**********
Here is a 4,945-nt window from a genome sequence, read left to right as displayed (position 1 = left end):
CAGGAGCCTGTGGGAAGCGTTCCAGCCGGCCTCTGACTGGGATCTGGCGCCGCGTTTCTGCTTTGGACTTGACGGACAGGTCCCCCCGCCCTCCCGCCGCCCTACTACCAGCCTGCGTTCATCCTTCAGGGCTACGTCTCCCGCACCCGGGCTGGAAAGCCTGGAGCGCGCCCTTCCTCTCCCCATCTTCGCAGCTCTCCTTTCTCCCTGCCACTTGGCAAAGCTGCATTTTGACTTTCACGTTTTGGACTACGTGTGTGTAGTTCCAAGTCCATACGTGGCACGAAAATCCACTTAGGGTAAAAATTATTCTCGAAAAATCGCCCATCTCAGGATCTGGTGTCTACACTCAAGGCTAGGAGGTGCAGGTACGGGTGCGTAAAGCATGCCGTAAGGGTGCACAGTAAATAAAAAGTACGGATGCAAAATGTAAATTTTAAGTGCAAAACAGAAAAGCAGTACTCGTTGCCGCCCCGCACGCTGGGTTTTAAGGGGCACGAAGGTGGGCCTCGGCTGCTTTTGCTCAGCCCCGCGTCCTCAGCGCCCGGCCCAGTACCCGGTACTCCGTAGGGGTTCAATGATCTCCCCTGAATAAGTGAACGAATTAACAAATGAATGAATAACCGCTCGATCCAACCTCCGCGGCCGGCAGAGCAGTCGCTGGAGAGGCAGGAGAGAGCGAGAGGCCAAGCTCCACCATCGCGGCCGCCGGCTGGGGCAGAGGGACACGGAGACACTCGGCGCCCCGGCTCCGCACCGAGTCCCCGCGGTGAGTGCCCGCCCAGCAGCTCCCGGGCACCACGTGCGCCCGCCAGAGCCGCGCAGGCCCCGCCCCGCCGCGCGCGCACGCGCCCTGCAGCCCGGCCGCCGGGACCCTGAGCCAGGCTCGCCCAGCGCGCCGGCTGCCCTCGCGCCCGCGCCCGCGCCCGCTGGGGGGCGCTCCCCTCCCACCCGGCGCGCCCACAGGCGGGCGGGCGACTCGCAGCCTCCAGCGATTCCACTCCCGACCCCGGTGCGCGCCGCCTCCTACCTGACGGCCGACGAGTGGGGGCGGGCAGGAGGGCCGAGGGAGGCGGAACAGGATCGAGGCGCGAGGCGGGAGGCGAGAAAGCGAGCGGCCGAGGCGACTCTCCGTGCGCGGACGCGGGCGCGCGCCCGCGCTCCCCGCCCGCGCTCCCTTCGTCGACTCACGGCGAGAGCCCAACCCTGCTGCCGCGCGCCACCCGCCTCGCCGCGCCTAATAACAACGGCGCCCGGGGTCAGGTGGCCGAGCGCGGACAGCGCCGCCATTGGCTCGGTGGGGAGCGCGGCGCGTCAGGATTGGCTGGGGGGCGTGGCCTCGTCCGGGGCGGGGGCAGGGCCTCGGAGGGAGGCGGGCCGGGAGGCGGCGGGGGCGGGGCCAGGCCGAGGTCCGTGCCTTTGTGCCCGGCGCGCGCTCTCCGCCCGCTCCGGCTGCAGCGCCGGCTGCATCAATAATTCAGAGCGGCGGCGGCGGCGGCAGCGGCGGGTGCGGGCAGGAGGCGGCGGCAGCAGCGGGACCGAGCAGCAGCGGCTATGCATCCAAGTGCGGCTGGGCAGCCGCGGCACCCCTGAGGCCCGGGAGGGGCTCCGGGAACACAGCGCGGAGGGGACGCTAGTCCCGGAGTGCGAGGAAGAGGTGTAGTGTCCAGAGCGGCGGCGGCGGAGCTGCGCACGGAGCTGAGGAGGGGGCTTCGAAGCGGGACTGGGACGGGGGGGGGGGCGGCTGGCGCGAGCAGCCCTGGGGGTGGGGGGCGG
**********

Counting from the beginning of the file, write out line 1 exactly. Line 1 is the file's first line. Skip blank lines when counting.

Here is a 4,945-nt window from a genome sequence, read left to right as displayed (position 1 = left end):